• L.OL.E.3 Structures and Functions- Organisms have different structures that serve different functions in growth, survival, and reproduction.

• L.OL.03.31 Describe the function of the following plant parts: flower, stem, root, and leaf.

• L.OL.03.32 Identify and compare structures in animals used for controlling body temperature, support, movement, food-getting, and protection (for example: fur, wings, teeth, scales). *

• L.OL.E.4 Classification- Organisms can be classified on the basis of observable characteristics.

• L.OL.03.41 Classify plants on the basis of observable physical characteristics (roots, leaves, stems, and flowers).

• L.OL.03.42 Classify animals on the basis of observable physical characteristics (backbone, body coverings, limbs).

Evolution

K-7 Standard L.EV: Develop an understanding that plants and animals have observable parts and characteristics that help them survive and flourish in their environments. Understand that fossils provide evidence that life forms have changed over time and were influenced by changes in environmental conditions. Understand that life forms either change (evolve) over time or risk extinction due to environmental changes and describe how scientists identify the relatedness of various organisms based on similarities in anatomical features.

• L.EV.E.1 Environmental Adaptation- Different kinds of organisms have characteristics that help them to live in different environments.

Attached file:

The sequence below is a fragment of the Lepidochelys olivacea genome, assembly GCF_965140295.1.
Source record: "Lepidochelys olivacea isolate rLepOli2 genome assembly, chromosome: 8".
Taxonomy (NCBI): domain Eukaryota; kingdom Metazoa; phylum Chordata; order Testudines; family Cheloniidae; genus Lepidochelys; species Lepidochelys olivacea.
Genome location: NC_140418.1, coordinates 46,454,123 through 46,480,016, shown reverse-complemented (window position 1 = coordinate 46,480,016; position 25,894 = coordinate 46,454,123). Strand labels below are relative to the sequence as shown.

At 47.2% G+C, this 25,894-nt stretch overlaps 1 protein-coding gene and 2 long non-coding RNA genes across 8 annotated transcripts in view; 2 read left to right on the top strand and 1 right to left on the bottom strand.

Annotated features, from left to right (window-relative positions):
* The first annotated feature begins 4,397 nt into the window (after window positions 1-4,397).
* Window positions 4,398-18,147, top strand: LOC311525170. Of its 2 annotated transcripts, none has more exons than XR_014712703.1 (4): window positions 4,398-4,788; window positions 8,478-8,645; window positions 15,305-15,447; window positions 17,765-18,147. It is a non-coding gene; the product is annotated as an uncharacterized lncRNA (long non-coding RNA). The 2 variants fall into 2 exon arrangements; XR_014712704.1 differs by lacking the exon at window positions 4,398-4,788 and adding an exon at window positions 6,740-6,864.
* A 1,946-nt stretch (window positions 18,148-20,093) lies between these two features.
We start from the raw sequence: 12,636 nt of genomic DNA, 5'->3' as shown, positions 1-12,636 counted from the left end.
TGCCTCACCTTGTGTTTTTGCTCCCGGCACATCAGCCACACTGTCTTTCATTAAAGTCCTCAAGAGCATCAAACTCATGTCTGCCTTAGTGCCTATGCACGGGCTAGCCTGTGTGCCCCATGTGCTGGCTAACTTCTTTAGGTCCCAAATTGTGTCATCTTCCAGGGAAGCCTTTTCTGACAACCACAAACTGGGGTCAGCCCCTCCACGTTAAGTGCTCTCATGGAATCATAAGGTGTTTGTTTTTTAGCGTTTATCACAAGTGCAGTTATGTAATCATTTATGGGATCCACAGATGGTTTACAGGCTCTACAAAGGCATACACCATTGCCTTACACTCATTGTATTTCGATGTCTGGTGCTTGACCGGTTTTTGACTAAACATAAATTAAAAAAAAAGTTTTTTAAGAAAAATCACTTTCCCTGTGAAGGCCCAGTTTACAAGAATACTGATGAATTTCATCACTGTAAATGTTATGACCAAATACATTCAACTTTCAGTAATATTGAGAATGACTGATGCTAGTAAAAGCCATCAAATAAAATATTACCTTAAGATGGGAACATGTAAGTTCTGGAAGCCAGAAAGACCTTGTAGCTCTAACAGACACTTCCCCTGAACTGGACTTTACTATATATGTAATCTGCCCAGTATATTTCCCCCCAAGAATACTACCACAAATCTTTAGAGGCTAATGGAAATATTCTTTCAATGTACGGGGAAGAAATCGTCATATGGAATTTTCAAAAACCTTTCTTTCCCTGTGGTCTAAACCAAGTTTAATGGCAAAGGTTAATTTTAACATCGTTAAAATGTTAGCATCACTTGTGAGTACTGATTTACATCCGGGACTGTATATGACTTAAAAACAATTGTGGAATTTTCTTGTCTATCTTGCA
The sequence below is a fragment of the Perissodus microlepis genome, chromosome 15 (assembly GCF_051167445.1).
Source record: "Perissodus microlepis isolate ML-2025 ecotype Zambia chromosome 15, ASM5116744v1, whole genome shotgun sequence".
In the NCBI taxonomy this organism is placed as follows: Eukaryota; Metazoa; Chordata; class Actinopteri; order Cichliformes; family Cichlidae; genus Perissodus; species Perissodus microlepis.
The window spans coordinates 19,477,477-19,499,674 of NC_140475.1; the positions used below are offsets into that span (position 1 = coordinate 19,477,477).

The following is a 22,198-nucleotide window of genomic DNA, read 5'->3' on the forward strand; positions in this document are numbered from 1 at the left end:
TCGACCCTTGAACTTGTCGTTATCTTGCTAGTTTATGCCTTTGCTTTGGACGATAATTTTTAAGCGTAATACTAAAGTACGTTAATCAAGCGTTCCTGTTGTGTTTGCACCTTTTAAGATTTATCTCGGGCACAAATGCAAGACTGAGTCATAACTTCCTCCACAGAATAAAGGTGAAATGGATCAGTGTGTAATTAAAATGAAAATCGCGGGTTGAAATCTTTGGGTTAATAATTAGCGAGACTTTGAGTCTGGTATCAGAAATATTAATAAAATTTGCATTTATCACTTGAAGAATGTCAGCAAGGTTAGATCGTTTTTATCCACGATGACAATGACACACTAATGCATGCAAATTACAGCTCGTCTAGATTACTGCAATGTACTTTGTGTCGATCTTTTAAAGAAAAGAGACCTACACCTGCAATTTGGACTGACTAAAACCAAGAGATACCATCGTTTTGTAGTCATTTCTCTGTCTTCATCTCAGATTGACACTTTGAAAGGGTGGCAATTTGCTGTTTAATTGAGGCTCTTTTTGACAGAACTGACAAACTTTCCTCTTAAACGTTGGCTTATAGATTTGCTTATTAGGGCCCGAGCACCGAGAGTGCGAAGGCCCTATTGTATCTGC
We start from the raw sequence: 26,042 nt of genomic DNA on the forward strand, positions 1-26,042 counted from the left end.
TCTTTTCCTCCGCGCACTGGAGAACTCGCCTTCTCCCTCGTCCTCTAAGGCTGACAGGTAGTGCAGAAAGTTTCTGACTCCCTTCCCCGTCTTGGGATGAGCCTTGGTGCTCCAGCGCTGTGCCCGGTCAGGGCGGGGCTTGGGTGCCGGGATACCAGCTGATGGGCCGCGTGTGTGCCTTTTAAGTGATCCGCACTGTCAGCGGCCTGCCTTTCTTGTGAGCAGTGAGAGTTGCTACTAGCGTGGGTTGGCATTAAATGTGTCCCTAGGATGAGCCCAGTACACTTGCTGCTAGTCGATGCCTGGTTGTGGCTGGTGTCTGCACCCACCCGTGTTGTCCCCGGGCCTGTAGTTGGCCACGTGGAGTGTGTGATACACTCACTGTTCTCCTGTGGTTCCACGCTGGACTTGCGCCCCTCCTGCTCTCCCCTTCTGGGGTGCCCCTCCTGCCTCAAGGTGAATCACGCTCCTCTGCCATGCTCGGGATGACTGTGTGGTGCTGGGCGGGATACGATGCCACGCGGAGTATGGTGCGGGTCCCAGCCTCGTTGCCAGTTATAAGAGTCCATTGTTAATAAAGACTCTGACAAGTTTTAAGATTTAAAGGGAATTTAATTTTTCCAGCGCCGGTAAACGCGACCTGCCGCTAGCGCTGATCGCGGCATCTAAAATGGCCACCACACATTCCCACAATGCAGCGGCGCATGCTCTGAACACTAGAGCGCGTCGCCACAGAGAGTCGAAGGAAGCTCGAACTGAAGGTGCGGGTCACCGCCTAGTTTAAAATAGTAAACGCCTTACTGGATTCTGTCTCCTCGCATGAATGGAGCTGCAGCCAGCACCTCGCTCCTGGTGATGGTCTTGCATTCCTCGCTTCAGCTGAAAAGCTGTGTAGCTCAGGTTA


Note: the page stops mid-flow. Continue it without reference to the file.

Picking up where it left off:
• L.EV.03.11 Relate characteristics and functions of observable parts in a variety of plants that allow them to live in their environment (leaf shape, thorns, odor, color).

• L.EV.03.12 Relate characteristics and functions of observable body

• parts to the ability of animals to live in their environment (sharp teeth, claws, color, body coverings).

 

FOURTH GRADE

• L.OL.E.1 Life Requirements- Organisms have basic needs. Animals and plants need air, water, and food. Plants also require light. Plants and animals use food as a source of energy and as a source of building material for growth and repair.

• L.OL.04.15 Determine that plants require air, water, light, and a source of energy and building material for growth and repair.

• L.OL.04.16 Determine that animals require air, water, and a source of energy and building material for growth and repair.

Evolution

K-7 Standard L.EV: Develop an understanding that plants and animals have observable parts and characteristics that help them survive and flourish in their environments. Understand that fossils provide evidence that life forms have changed over time and were influenced by changes in environmental conditions. Understand that life forms either change (evolve) over time or risk extinction due to environmental changes and describe how scientists identify the relatedness of various organisms based on similarities in anatomical features.

• L.EV.E.2 Survival- Individuals of the same kind differ in their characteristics, and sometimes the differences give individuals an advantage in surviving and reproducing.

• L.EV.04.21 Identify individual differences (color, leg length, size, wing size, leaf shape) in organisms of the same kind.

• L.EV.04.22 Identify how variations in physical characteristics of individual organisms give them an advantage for survival and reproduction.